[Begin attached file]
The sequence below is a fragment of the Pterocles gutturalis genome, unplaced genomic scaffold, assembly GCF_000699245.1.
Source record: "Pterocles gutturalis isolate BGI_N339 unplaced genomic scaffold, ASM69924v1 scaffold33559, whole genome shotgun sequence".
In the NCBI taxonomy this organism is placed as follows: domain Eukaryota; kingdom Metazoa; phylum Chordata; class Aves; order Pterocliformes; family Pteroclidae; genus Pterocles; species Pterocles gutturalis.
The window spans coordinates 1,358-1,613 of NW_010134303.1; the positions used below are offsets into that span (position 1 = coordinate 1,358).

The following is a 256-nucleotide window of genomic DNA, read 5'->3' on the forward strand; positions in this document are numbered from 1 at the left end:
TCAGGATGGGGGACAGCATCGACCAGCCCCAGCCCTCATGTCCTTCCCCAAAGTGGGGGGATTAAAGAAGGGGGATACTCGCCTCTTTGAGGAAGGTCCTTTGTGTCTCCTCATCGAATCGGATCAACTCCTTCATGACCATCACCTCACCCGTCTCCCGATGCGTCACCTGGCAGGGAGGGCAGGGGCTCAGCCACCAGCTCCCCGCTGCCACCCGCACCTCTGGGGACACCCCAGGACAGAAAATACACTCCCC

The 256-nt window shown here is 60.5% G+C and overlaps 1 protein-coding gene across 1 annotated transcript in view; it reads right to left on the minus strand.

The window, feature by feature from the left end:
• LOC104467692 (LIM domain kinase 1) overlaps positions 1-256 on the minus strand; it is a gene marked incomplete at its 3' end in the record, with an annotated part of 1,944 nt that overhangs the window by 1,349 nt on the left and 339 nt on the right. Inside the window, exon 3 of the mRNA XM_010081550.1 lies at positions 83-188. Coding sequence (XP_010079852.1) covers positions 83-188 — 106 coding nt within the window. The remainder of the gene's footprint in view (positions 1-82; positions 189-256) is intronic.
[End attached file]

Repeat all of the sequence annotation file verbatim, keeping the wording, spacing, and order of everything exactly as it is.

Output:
The sequence below is a fragment of the Pterocles gutturalis genome, unplaced genomic scaffold, assembly GCF_000699245.1.
Source record: "Pterocles gutturalis isolate BGI_N339 unplaced genomic scaffold, ASM69924v1 scaffold33559, whole genome shotgun sequence".
In the NCBI taxonomy this organism is placed as follows: domain Eukaryota; kingdom Metazoa; phylum Chordata; class Aves; order Pterocliformes; family Pteroclidae; genus Pterocles; species Pterocles gutturalis.
The window spans coordinates 1,358-1,613 of NW_010134303.1; the positions used below are offsets into that span (position 1 = coordinate 1,358).

The following is a 256-nucleotide window of genomic DNA, read 5'->3' on the forward strand; positions in this document are numbered from 1 at the left end:
TCAGGATGGGGGACAGCATCGACCAGCCCCAGCCCTCATGTCCTTCCCCAAAGTGGGGGGATTAAAGAAGGGGGATACTCGCCTCTTTGAGGAAGGTCCTTTGTGTCTCCTCATCGAATCGGATCAACTCCTTCATGACCATCACCTCACCCGTCTCCCGATGCGTCACCTGGCAGGGAGGGCAGGGGCTCAGCCACCAGCTCCCCGCTGCCACCCGCACCTCTGGGGACACCCCAGGACAGAAAATACACTCCCC

The 256-nt window shown here is 60.5% G+C and overlaps 1 protein-coding gene across 1 annotated transcript in view; it reads right to left on the minus strand.

The window, feature by feature from the left end:
• LOC104467692 (LIM domain kinase 1) overlaps positions 1-256 on the minus strand; it is a gene marked incomplete at its 3' end in the record, with an annotated part of 1,944 nt that overhangs the window by 1,349 nt on the left and 339 nt on the right. Inside the window, exon 3 of the mRNA XM_010081550.1 lies at positions 83-188. Coding sequence (XP_010079852.1) covers positions 83-188 — 106 coding nt within the window. The remainder of the gene's footprint in view (positions 1-82; positions 189-256) is intronic.